When I sat down to read “The Wild Hunt” by Samantha Marie Ketcham Seguinte, I was thinking about doing a twitter read-through of it, as I typically do with shorter games or even longer ones I want to highlight. But something about it defied the type of writing I usually do for my read-throughs. Typically, I try to break a game into it’s component parts, circling certain segments and trying to create some narrative on how they build into each-other. But for “The Wild Hunt”, such an approach seemed inappropriate. It’s not as if there’s nothing to highlight, far from it. But each piece links together very intricately. It seemed like to focus on any tree would be to miss the proverbial forest.
That said, I am in murky waters here, as I’m really going to extrapolate my own meaning from the game, rather than trying to discover the mechanics that underpin it in order to create what I think was the designers’ goal. So be aware, in trying to understand the forest that is “The Wild Hunt”, I’m looking through my own set of eyes.
In re-reading this Alexandrian article, I was struck by the idea of the “toolkit.” In the context of the article, they are designed as the tools that the villain uses to thwart the goals of the party. These are the sources of conflict, and, by my estimation, roughly analogous to the sort of go-to obstacles a villain (and therefore a GM) can throw at the players. The article divides the tools into toolkits into categories of personnel, equipment, physical locations, and information.
CW: References to fictional violence towards women
I played in a game recently that got me thinking about character backgrounds, in particular the ways GMs use them after the players have created them. As any GM will tell you, a well-written backstory can be a real boon to the GM and the story, as it allows them to “tie in” elements of their story with the PC’s backstory, thus fostering engagement and a feeling of mutual ownership over the narrative.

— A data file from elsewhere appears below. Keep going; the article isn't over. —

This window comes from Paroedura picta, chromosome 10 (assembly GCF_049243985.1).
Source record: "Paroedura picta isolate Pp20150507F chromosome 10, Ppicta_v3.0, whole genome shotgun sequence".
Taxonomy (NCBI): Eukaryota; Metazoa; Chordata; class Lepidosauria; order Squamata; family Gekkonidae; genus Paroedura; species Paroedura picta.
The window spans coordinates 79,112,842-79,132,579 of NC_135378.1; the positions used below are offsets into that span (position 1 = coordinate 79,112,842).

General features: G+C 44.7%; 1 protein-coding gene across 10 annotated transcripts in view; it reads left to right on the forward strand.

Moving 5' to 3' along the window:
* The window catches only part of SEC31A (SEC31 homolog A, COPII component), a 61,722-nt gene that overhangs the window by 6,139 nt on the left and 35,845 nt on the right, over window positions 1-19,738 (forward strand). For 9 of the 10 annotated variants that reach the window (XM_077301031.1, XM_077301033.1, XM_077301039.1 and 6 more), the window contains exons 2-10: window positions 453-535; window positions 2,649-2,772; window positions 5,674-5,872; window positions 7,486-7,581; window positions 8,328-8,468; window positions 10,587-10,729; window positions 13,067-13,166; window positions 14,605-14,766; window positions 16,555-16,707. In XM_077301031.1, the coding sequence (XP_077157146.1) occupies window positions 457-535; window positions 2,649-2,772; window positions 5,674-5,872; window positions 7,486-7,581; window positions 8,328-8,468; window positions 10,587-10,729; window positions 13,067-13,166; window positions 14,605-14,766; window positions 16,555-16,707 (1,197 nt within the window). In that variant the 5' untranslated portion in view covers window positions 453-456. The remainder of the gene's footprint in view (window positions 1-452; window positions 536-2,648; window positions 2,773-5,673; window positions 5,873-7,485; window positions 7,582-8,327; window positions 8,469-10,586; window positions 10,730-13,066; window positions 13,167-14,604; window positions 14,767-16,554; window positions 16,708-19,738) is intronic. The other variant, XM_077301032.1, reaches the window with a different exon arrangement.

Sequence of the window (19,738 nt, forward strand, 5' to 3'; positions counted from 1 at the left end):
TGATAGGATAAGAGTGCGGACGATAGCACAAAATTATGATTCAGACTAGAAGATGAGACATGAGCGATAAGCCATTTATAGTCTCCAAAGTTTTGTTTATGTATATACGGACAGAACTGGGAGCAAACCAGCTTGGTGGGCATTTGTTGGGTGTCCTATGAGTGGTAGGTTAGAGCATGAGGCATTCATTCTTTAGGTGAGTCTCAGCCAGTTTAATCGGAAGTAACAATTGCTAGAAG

However, it isn’t always sunshine and roses. Today I want to talk about where a GM’s mining of a player’s backstory can go wrong.
Disclaimer: In this article, I’ll be presenting some advice on how I think more planning-focused GMs can plan out a score in John Harper’s Blades in the Dark. Please note that I don’t think that this is the ONLY way someone could plan a score, or that planning is even necessary for more improvisational GMs.
Still with me? Cool. In Blades in the Dark, the structure of the book and it’s advice indicates that improvisation with the foundation of an expansive, detailed world is the go-to default for running the adventures that make up the game’s session-to-session experience, termed by Blades as “scores.” However, not all GM’s (myself included) do particularly well with on-the-spot improvisation, and while improvisation-from-source-material is one of the best ways to do improvised adventures, it isn’t strictly speaking the best or only way to run adventures for every GM.